By Judge Anon
Her earliest memory as a cyborg was the cold. She’d felt cold before, cold unlike anything most human beings could imagine, but it had always been at the farm — at home, with her family. Even in the most freezing of evenings there was always a warm core to it, a heart that never stopped beating and filled the humble wooden house with the kind of warmth that only a loving, caring family can give it. And she knew that that same heart beat within her, and that no matter how cold it got, it would never leave her.
But this cold was different. It was sterile, overbearing, everywhere at once, choking all life and drowning all light, leaving nothing but the cold. Try as she may, she couldn’t find the warmth inside her any more. This, she thought, must be what death feels like.
Then her refitted heart started beating in tune with her new secondary one and the cold was soon a distant memory.
Distant, but never forgotten.
“Phew, what a scorcher of a night! Feels like the sidewalk might just melt under our feet, eh, Itsy?”
A quick environmental scan revealed that the temperature was not particularly higher than any other night of the week, but considering that not just two hours ago they’d been dodging security cameras and laser grids to liberate an invaluable diadem from the tight clutches of a particularly paranoid collector, Natalia felt Mabel had earned the right to sweat a little.
“That would be extremely unlikely.”
“Well, I’d still like to stock up on some sodas before we get home. Something soft and cool and–Hey! Speaking of cool!”
An explosion of bright neon lights shaped in the form of letters pierced the night and made a run for Recluse’s eyes. It took her internal translator a couple of seconds to make out the words, and even then, “NEVERCLOSE – 24/7 DRUGSTORE AND VIDEOCLUB” didn’t tell her much. But Mabel was already halfway there by then, so whatever it was, it had to be good.
“C’mon, what do you say? Wanna have a movie night?”
Yes. This was indeed good.
She didn’t have much time for herself back home, but if anyone asked, that was just how she liked it. With so much work to be done for the Motherland, both inside and outside her borders, long periods of idleness made Karakurt feel tense. Guilty. To have so much power and do nothing without it felt like such a waste. But there were two activities that made even her restless hearts take a break. One was spending time with her family. The other, spending time inside a movie theater.
“Circus” was a perennial favorite, a majestic piece of artistry whose plot never failed to tug at Karakurt’s heartstrings, while the superb score roused her spirits to a boiling point. Even if half of her body had been cast in iron, her human parts couldn’t help but sing along once “Wide Is My Motherland” started blaring, glorious and proud.
“Man with a Movie Camera” was always a welcome viewing, the scenes with the workers making the young girl feel even younger and the constant experimentation with camera techniques and functionality reminding her that technology was nothing but a tool, and its effectiveness rested just as much in the hands and brains of the person wielding it than in the quality of its materials, if not more.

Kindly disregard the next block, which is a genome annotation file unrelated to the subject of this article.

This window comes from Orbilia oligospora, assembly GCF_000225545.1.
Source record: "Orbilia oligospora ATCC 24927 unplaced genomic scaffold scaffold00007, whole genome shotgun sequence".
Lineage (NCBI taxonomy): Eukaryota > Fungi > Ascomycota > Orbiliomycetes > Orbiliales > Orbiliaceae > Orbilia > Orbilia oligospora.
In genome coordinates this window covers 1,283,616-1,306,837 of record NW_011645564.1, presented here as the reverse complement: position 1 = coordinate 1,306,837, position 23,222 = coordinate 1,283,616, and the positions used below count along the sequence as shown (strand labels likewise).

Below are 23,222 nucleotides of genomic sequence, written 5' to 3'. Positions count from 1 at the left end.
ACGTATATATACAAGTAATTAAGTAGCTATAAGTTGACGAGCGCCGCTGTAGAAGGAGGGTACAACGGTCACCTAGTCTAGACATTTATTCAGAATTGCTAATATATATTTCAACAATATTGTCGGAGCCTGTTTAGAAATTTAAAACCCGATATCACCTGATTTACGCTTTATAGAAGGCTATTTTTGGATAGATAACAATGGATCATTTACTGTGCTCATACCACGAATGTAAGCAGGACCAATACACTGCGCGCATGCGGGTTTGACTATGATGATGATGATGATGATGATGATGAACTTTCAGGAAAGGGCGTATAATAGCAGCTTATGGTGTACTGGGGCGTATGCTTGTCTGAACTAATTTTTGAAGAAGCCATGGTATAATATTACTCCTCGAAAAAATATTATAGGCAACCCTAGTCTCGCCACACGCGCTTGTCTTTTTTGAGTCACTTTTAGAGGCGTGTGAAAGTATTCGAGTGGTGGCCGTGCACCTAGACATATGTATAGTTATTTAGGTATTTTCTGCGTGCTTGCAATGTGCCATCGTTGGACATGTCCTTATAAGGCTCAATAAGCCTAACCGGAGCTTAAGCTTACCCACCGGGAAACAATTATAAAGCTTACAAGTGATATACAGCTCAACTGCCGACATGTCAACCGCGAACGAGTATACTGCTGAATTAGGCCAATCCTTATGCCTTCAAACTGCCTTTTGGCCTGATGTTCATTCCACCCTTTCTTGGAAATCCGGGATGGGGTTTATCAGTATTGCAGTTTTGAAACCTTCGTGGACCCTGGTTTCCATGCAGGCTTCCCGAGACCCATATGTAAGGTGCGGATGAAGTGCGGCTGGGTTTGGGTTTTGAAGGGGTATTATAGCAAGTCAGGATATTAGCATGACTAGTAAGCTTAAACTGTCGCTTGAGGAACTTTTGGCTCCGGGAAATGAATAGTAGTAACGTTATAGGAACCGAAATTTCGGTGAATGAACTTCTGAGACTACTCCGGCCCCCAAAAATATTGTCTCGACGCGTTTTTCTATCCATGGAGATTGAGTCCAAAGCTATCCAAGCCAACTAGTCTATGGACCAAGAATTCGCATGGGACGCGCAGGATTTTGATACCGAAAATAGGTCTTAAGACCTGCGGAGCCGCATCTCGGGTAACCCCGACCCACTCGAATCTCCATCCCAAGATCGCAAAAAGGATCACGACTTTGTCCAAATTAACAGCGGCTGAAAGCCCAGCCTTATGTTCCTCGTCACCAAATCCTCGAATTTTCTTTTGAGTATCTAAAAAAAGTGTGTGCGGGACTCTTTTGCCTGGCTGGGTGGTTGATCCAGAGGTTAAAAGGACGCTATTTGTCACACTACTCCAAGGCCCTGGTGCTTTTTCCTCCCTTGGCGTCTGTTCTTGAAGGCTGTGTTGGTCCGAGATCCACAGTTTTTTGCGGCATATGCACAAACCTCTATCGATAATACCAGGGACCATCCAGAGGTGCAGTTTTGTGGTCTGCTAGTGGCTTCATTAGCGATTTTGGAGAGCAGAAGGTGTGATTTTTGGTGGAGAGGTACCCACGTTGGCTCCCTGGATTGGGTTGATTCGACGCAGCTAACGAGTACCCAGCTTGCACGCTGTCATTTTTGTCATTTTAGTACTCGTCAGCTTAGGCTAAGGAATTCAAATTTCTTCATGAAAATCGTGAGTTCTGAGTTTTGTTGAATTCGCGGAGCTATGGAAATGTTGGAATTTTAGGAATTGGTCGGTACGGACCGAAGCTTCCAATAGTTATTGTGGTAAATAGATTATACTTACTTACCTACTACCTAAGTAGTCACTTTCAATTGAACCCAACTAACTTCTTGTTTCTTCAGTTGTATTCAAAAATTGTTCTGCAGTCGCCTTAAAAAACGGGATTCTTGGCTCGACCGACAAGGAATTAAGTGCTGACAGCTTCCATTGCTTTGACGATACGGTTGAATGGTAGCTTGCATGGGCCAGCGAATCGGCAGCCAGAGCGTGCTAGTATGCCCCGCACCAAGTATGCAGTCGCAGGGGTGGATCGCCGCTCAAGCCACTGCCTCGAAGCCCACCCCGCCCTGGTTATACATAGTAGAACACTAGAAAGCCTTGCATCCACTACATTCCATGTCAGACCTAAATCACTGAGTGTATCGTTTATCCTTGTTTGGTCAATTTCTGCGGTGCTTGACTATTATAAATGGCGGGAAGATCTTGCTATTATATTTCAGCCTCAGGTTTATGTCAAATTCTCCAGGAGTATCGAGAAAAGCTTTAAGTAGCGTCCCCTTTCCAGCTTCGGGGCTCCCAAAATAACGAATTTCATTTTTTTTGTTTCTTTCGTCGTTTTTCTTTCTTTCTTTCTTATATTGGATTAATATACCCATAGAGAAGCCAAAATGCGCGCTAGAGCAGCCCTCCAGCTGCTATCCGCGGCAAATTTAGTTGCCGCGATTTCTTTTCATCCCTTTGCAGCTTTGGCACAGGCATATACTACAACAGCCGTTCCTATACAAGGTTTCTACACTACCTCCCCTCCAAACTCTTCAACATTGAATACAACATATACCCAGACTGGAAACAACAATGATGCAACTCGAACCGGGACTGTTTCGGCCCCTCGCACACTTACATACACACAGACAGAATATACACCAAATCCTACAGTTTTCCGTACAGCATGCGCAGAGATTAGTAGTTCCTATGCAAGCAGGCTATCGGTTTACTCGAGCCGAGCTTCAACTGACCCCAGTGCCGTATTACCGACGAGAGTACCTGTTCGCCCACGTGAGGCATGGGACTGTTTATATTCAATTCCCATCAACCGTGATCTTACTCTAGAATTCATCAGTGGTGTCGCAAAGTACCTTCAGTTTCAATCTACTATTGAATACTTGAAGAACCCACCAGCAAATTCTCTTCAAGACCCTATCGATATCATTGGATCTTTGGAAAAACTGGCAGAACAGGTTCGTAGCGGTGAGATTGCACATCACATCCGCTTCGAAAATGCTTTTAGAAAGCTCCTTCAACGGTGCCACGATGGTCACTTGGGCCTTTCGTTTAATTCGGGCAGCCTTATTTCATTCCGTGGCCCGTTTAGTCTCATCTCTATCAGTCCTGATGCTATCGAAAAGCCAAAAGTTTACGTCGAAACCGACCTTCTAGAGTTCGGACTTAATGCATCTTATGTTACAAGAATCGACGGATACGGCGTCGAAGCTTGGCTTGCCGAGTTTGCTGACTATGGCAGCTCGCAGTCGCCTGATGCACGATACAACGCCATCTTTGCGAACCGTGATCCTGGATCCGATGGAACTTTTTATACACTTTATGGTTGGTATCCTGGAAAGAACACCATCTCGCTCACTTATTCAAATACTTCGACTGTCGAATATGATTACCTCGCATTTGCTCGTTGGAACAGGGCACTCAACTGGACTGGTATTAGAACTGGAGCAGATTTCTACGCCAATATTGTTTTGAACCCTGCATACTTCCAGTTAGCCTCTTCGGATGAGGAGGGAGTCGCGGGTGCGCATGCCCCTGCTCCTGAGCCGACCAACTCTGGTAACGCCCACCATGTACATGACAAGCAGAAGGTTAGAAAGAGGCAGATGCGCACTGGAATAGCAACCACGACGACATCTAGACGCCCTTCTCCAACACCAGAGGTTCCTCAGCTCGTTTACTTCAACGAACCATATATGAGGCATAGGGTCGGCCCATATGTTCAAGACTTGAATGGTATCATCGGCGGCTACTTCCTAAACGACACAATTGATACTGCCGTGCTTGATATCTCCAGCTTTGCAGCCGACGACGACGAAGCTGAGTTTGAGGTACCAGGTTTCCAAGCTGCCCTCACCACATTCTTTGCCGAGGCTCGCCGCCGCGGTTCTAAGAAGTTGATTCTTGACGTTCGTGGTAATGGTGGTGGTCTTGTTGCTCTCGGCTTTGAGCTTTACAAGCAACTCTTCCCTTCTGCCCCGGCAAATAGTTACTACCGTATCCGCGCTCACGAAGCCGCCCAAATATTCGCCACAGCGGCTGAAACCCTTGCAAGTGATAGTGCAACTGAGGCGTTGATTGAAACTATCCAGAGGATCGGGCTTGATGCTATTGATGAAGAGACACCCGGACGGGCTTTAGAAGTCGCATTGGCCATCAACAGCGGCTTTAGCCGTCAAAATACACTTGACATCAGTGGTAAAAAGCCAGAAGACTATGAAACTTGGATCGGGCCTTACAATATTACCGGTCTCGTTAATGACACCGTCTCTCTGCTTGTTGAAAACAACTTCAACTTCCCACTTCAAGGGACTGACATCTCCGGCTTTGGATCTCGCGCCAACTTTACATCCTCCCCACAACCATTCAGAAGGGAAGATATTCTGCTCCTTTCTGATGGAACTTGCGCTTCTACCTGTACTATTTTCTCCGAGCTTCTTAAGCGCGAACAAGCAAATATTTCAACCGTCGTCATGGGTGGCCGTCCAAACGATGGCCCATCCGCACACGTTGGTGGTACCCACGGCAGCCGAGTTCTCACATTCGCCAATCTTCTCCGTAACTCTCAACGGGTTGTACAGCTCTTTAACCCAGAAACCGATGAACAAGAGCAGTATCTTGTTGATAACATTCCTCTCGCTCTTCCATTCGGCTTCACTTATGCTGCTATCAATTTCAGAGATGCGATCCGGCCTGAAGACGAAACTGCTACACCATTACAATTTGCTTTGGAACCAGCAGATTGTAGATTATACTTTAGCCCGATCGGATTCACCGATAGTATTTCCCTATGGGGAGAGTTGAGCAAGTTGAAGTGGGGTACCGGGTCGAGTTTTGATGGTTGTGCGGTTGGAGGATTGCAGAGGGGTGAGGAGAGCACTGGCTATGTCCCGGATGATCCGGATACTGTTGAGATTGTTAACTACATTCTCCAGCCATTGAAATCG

But in this Olympus of motion pictures there was one film that stood atop them all in Karakurt’s heart, a single masterpiece of the seventh art that remained her favorite through the years, whose very name evoked such a multitude of disparate feelings, equal only in raw strength and staying power, that the young agent took every possible chance to rewatch it, to inmerse and forget herself for an hour or so in a maelstrom of emotion.
Once she was awarded her new body, Karakurt stopped watching it.
“So? See anything you like yet?”
The store had a surprisingly thorough selection of titles hidden amongst the usual gaggle of action explosionfests and slasher bloodbaths, quality pieces created to withstand the test of time and convey their message to anyone who would listen. But Natalia’s eyes zoomed into a small, lonesome corner of the shop where a handful of black and white covers formed a door into a fantastical mute wonderland of yore.
“Silent films? This is impressive.”
“Huh? You like those?”
Trapped within the plastic covers, King Kong roared in defiance at the buzzing airplanes and Maria stared through cold, metallic eyes while Charlie Chaplin made a funny face and an idea hit Natalia. A sudden, hopeful notion that seemed to come not from her brain, but from somewhere else. Her eyes darted around the covers looking for it while her mind started screaming something about her cover and looking suspicious, but for the first time in a while she didn’t care. The object of her desire was nowhere in sight, but it didn’t matter. With steely determination she turned to face the clerk, only to find herself staring at a regrettably all too familiar sight.
A man with a gun.
“S-stop! Stop right there!”
Now she understood what that whispering chatter her sensors had picked up earlier was. Just another victim of american decadence and hubris, reduced to robbing stores to purchase more of whatever poison ran in his blood. On another night, she would’ve regarded him as pathetic, even pitiful.
“The purse–Gimme the purse!”
Now, he was an obstacle.
“No dice, player. You can keep our money if you want, but the purse comes with us.”